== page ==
|Question||Consider a sequential game which is known as the Centipede Game. In this game, each of two players chooses between “Left” and “Right” each time he or she gets a turn. The game does not, however, automatically proceed to the next stage unless players choose to go “Right” rather than “Left”.
A: Player 1 begins — and if he plays “Left”, the game ends with payoff of (1,0) (where here, and throughout this exercise, the first payoff refers to player 1 and the second to player 2). If however, he plays “Right”, the game continues and it’s player 2’s turn. If player 2 then plays “Left”, the game once again ends, this time with payoffs (0,2), but if she plays “Right”, the game continues and player 1 gets another turn. Once again, the game ends if player 1 decides to play “Left”— this time with payoffs of (3,1), but if he plays “Right” the game continues and it’s once again player 2’s turn. Now the game ends regardless of whether player 2 plays “Left” or “Right”, but payoffs are (2,4) if she plays “Left” and (3,3) if she plays “Right”.
(a) Draw out the game tree for this game. What is the sub game perfect Nash Equilibrium of this game.
(b) Write down the 4 by 4 pay off matrix for this game. What are the pure strategy Nash Equilibria in this game? Is the sub game perfect Nash Equilibrium you derived in (a) among these?
(c) Why are the other Nash Equilibria in the game not sub game perfect?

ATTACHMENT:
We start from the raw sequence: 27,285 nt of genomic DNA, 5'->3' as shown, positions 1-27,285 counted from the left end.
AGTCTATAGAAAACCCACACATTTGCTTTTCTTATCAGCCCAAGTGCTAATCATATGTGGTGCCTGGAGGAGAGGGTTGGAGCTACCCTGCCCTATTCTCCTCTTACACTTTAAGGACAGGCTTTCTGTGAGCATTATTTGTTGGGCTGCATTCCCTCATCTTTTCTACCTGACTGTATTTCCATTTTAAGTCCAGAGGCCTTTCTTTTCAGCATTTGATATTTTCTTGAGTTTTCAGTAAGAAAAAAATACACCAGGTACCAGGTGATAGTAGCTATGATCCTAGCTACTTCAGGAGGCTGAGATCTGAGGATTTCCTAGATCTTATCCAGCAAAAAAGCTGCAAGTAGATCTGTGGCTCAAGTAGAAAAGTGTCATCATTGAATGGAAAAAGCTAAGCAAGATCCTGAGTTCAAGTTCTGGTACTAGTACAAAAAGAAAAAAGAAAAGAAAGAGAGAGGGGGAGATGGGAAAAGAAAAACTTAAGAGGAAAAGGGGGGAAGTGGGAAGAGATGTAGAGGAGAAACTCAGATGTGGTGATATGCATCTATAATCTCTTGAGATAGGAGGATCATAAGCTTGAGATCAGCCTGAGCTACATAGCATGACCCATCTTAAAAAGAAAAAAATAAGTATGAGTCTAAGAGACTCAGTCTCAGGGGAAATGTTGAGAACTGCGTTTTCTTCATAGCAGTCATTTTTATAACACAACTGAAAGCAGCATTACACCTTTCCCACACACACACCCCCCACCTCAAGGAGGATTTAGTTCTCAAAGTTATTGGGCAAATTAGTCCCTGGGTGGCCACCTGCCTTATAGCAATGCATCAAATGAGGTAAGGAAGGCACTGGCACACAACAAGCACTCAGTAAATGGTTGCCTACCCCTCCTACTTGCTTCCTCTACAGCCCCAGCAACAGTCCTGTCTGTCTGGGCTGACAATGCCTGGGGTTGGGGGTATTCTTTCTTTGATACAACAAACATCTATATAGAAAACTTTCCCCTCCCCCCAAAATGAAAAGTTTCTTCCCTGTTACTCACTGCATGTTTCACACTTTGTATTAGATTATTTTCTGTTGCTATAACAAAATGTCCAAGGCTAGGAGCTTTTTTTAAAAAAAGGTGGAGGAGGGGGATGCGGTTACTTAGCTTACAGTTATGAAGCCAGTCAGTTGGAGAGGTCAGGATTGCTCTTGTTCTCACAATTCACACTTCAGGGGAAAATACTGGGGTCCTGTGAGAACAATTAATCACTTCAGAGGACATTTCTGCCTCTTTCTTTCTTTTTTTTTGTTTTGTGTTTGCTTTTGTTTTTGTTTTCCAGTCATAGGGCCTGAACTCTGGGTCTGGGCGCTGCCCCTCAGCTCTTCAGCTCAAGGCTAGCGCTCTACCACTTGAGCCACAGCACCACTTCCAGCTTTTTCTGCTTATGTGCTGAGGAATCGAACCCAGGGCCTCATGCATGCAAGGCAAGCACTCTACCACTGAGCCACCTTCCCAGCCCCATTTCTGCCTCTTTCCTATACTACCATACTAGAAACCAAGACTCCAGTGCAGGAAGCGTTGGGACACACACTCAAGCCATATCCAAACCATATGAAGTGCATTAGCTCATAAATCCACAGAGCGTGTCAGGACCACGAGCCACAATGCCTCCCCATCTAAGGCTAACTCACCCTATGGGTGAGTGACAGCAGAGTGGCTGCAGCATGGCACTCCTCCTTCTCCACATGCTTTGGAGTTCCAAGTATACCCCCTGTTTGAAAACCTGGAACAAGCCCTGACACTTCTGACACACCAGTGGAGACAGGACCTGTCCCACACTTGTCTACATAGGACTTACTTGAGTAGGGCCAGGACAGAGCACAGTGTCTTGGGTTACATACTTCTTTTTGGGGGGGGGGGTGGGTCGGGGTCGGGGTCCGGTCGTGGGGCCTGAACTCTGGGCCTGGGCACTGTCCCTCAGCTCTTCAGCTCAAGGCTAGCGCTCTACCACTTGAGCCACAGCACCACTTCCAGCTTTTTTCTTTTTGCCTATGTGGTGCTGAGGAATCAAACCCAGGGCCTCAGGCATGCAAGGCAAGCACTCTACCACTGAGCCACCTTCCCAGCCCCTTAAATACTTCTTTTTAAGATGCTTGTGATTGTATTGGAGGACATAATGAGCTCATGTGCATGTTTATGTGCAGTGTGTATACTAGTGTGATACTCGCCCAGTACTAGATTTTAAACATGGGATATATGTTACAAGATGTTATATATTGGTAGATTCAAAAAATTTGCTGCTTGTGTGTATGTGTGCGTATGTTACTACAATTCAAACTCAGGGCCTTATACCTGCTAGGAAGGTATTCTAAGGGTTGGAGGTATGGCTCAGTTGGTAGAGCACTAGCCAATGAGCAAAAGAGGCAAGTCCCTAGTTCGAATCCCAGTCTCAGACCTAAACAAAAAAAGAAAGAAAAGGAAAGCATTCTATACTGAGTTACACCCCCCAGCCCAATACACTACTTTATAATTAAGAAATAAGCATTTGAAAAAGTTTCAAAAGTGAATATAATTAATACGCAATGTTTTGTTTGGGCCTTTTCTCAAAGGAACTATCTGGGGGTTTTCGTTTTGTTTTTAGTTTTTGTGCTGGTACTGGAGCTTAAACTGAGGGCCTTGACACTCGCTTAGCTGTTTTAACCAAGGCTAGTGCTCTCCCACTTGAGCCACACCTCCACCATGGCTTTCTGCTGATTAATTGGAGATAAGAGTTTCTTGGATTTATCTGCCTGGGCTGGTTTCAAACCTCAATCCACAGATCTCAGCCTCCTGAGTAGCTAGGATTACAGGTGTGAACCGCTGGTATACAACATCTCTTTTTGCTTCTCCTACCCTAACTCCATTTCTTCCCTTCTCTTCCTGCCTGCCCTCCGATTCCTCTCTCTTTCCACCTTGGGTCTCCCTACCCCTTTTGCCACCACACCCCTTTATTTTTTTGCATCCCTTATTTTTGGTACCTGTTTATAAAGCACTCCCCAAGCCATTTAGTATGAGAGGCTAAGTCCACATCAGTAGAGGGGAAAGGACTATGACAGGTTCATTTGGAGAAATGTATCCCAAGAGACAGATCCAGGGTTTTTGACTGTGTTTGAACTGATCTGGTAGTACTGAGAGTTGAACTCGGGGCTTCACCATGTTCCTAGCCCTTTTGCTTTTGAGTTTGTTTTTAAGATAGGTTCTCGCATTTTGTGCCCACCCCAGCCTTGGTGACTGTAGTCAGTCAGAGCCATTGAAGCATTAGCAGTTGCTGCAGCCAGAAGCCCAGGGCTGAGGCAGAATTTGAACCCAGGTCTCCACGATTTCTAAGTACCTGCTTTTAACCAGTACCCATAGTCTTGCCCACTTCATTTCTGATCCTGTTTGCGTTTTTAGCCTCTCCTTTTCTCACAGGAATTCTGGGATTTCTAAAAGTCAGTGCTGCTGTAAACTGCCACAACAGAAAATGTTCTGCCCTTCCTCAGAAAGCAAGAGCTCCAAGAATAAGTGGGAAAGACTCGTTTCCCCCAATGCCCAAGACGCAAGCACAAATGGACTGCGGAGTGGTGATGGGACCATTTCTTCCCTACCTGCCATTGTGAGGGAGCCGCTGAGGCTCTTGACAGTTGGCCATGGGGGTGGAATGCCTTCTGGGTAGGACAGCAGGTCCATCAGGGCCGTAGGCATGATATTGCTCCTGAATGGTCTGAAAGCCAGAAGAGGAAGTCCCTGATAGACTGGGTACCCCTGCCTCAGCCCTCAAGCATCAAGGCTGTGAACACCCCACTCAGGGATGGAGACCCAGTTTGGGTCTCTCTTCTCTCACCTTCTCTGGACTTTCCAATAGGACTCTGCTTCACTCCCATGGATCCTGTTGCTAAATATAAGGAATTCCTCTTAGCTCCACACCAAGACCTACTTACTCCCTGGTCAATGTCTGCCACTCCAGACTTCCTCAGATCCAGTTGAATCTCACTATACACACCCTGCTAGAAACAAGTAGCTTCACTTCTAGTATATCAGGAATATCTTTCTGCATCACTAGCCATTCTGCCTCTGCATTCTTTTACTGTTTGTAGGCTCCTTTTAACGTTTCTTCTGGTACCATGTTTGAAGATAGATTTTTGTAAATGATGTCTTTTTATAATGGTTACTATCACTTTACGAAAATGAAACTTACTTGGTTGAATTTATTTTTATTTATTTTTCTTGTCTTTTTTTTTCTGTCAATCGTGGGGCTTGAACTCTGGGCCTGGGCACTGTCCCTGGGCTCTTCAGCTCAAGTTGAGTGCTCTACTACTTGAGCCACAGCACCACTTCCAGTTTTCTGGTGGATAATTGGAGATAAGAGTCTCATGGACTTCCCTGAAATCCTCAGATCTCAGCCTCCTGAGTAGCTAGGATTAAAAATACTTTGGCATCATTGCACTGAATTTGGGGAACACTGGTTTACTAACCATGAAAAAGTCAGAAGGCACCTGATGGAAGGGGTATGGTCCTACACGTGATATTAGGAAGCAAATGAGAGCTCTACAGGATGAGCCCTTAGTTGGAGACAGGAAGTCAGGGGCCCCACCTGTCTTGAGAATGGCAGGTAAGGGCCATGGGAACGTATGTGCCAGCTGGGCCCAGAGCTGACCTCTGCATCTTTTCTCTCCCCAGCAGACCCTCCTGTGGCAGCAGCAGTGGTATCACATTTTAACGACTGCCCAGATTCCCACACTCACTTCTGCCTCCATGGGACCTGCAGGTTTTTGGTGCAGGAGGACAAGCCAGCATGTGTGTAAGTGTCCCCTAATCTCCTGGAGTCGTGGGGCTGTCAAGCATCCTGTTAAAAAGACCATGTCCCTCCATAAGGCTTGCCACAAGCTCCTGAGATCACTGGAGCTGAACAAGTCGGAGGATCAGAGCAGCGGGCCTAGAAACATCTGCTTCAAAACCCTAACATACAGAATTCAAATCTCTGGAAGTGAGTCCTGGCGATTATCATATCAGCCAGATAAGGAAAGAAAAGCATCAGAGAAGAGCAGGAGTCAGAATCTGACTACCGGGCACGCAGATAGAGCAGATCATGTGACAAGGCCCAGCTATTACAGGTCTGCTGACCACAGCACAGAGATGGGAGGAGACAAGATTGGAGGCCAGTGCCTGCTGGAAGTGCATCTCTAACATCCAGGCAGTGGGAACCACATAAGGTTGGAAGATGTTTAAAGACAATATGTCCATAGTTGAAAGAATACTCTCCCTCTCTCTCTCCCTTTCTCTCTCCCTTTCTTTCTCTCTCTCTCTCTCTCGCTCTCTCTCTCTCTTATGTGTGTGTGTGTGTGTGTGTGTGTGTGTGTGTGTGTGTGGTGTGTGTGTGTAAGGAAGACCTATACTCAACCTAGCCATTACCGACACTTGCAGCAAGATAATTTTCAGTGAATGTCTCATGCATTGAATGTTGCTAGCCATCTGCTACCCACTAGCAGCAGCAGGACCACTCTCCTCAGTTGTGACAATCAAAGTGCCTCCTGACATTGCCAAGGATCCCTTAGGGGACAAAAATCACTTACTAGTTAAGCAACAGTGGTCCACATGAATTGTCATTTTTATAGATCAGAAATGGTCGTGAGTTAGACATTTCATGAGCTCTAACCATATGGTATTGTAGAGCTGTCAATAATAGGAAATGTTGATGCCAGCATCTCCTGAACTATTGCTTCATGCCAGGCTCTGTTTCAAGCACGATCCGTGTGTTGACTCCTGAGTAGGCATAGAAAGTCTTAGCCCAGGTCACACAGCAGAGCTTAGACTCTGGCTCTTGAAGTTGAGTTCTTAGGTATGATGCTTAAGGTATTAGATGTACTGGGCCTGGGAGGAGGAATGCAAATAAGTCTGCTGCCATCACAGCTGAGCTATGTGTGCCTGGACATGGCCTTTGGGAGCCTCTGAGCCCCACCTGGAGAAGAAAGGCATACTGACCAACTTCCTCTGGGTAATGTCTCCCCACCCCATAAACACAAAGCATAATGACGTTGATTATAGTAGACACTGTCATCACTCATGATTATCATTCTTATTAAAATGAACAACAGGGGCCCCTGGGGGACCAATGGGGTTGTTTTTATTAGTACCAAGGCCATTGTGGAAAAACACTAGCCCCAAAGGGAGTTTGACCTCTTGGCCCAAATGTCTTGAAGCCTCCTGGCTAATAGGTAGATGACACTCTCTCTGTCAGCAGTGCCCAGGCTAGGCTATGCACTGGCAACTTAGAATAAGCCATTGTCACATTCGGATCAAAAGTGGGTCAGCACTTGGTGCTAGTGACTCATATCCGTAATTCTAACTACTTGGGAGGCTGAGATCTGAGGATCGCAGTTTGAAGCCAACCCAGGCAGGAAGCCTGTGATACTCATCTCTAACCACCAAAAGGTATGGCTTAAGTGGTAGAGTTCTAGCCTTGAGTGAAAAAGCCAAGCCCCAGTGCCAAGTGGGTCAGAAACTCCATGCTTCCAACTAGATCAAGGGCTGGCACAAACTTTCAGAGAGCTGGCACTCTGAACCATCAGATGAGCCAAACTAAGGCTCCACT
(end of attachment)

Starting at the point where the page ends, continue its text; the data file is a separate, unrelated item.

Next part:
(d) Suppose you changed the (2,4) payoff pair to (2,3). Do we now have more than 1 sub game perfect Nash Equilibrium?
(e) How does your answer to (b) change?
(f) Consider again the original game but suppose I came as an outsider and offered to change the payoff pairs in the final stage from(2,4) and (3,3) to (2,2) and (4,4). How much would each of the two players be willing to pay me to change the game in this way (assuming we know that players always play sub game perfect equilibria)?
B: Consider the original centipede game described in part A. Suppose that, prior to the game being played, Nature moves and assigns a type to player 2, with type 1 being assigned with rob ability ? and type 2with probability (1??). Throughout, type 1 is a rational player who understands sub game perfection.
(a) Suppose type 2 is a super-naive player that simply always goes “Right” whenever given a chance. For what values of ? will player 1 go “Right” in the first stage?
(b) Suppose instead that type 2 always goes “Right” the first time and “Left” the second time. How does your answer change?
(c) We have not explicitly mentioned this in the chapter — but game theorists often assume that payoffs are given in utility terms, with utility measured by a function u that allows gambles to be represented by an expected utility function. Within the context of this exercise, can you see why?
(d) Suppose the payoffs in the centipede game are in dollar terms, not in utility terms. What do your answers to (a) and (b) assume about the level of risk aversion of player 1?